A debt discharge is the goal of consumer debtors when they file bankruptcy. In Chapter 7, a discharge may not be available to everyone. To ensure that potential filers were not abusing the system, Congress created a Mean’s Test that debtors must “pass” in order to invoke Chapter 7 bankruptcy relief. When computing the Mean’s Test formula, there are several steps to determine whether a presumption of abuse arises. The first step is to compare the debtor’s annual income to the median income of the state in which they reside. The US Trustee website keeps track of government figures in this area. The applicable state median income will go up or down depending on the size of the debtor’s family. (more…)
Since the Chicago Tribune coined the phrase in a 1986 editorial, stating “We’ve become a nation measuring out our lives in shopping bags and nursing our psychic ills through retail therapy”, shopping with the primary purpose of improving the buyer’s mood or disposition has achieved a certain legitimacy – and has become a contributing factor in out-of-control credit card use leading to bankruptcy.
Shopping for mood enhancement surely contributes to compulsive shopping disorder. There is some evidence that compulsive shoppers experience the same kind of surge in brain chemicals when they anticipate buying something that an alcoholic does when he anticipates drinking.
A research team at Stanford University, conducted a study to determine whether antidepressants classified as selective serotonin uptake inhibitors could curb compulsive shopping behavior. They interviewed 2500 randomly selected adults, scoring them against a standard compulsive buying scale. They classified the 6% who fell more than 2 standard deviations from the mean as suffering from compulsive shopping disorder and noted that behavior as measured by self-evaluation improved with medication. Does this mean only 6% of the American public is addicted to unnecessary shopping as a means of personal gratification? Not necessarily – the real measure of an addiction is whether an individual can voluntarily cease or curtail the behavior or substance in the face of overwhelming evidence that it is doing more harm than good. Judging from the prevalence of out-of-control credit card debt among Americans with stable incomes, the number of addicts may be much higher.
A search under “Retail therapy” on the internet revealed a number of tempting campaigns to encourage irresponsible shopping by tying that shopping to a good cause, a tactic which lottery promoters also use to overcome consumer resistance. A fundraiser in Kansas City raised $1 million for a prominent medical charity by selling $25 cards entitling the holder to a 20% discount at participating retailers. While the actual dollar amount of purchases explicitly tied to charitable campaigns is a small proportion of consumer spending, the high profile of such schemes serves as negative reinforcement for thrift in general – something retailers no doubt count upon when they allow service organizations to peddle coupon books and cookies and trinkets in the mall.
The addict is a marketer’s dream. The addict attaches the highest priority to his “drug” of choice, assigning it a market share ahead of the necessities of daily living, ahead of his or her family, and ahead of a stable financial future. The rush a retail junkie receives from a purchase is short-lived, requiring increasingly frequent fixes. In a world of shopping channels, internet emporia, megastores and easy credit, there is not much room for savoring the contemplation of buying.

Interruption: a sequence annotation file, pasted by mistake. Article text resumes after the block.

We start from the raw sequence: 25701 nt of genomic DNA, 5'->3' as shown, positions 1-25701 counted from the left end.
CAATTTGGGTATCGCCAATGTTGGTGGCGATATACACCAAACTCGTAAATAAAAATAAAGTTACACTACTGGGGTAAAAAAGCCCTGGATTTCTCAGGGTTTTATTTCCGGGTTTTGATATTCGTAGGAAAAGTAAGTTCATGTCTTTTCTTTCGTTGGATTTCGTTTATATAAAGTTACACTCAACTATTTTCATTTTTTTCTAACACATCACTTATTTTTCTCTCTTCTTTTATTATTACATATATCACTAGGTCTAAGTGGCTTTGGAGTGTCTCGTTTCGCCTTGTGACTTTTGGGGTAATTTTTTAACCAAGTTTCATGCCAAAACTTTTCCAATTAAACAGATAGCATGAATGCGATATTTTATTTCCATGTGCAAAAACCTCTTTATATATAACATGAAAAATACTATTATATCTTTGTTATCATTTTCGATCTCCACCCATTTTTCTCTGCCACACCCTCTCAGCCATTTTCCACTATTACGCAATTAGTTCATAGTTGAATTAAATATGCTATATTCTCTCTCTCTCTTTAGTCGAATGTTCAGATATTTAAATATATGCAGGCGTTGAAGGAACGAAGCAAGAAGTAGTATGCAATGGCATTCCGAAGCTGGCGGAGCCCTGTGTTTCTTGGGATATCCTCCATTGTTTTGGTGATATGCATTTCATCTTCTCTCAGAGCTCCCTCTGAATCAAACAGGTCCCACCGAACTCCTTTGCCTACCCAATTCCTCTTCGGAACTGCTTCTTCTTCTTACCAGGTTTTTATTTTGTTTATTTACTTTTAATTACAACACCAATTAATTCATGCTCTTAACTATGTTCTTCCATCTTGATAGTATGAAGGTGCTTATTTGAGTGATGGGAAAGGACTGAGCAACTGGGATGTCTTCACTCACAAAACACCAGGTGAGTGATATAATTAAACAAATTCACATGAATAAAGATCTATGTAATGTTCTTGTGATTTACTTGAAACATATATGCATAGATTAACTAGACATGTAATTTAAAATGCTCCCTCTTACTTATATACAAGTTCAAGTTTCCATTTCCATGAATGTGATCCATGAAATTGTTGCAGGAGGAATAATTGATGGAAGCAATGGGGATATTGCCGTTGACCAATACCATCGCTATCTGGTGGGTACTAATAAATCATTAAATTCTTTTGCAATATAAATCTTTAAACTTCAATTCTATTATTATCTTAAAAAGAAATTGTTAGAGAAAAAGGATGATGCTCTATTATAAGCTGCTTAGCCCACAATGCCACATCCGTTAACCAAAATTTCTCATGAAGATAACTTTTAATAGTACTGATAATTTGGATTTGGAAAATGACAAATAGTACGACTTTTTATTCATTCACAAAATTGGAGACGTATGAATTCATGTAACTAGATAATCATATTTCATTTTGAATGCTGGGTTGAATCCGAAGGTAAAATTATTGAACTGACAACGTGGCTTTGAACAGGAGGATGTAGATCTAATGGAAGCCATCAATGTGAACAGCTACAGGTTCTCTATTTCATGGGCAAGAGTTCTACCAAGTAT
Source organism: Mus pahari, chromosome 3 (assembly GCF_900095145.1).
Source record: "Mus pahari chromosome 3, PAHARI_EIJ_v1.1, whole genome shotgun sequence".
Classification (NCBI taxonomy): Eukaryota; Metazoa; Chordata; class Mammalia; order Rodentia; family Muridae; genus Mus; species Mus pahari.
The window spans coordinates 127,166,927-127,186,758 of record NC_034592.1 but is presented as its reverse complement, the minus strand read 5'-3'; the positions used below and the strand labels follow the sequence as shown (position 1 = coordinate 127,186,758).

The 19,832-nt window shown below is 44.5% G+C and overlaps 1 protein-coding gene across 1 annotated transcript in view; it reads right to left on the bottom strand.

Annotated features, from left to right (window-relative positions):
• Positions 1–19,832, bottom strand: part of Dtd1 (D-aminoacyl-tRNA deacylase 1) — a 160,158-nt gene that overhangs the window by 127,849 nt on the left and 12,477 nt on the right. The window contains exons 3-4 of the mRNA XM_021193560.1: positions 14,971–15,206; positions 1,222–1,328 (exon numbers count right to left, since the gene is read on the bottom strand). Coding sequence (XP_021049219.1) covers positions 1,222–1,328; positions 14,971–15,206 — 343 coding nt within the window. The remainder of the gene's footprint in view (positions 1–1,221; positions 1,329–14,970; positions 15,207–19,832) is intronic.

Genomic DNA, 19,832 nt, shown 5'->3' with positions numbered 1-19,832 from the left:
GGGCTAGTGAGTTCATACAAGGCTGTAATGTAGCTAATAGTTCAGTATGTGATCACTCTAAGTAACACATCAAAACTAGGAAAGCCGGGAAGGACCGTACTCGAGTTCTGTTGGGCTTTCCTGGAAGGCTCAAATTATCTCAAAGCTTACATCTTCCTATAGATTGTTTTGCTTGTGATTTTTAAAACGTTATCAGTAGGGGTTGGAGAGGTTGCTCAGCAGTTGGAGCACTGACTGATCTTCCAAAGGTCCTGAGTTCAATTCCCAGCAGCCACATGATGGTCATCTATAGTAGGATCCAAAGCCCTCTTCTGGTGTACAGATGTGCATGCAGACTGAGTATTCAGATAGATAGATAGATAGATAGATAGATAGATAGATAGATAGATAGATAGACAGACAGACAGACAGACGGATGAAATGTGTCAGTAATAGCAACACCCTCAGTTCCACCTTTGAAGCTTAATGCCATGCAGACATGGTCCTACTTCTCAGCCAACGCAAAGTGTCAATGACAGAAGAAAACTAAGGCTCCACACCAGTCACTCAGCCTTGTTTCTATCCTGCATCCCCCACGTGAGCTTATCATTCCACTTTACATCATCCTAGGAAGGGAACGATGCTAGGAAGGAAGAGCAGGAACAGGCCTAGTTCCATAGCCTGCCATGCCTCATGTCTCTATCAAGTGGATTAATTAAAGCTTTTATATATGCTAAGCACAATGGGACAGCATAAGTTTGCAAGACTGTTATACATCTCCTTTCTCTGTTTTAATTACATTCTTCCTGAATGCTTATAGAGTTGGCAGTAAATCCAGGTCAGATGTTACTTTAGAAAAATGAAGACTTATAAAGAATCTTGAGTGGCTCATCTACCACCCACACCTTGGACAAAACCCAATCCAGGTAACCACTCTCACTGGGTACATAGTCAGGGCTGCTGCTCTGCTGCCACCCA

Bankruptcy can be viewed as the debtor’s equivalent of an intensive inpatient rehabilitation center for substance abuse. As with substance abuse, some people will be able to get their lives on the right track before reaching this stage. Those in the earlier stages of a financial debacle should be wary, however, of agencies which promise a ‘lite’ solution requiring neither major modification of behavior nor a good faith effort to make good debts that can realistically be paid. Such half measures may produce temporary relief, but allow the person to dig him- or herself into a much deeper hole down the road.
There is a national organization, Debtor’s Anonymous, which is based on the principles of Alcoholics Anonymous and uses AA’s 12 Steps to address the problem of unmanageable debt. This program is not a substitute for bankruptcy by any means, being primarily aimed at helping people avoid incurring additional debt, but it is potentially a very useful tool for anyone with debt problems.
As with all 12-step programs, getting involved is easy and requires minimal commitment. The Debtor’s Anonymous Website has links for local contacts and schedules of meetings. If you live in an urban area, there is probably a regularly-scheduled meeting nearby. If you think you have a problem with debt, you are welcome to attend, listen, and decide whether you might benefit from exploring the program further. A typical meeting will involve some study of literature and some sharing among members about how they deal with budget problems. There are no dues or fees involved – the low costs of maintaining a program that runs almost entirely on volunteer labor are met through small voluntary contributions from members. Buying some inexpensive literature may also be recommended.
Working the program involves attending meetings, getting a sponsor, and putting together a “Pressure Relief Group” consisting of two program members who have gotten their finances under control, with who work with the debtor on a spending plan (to manage a budget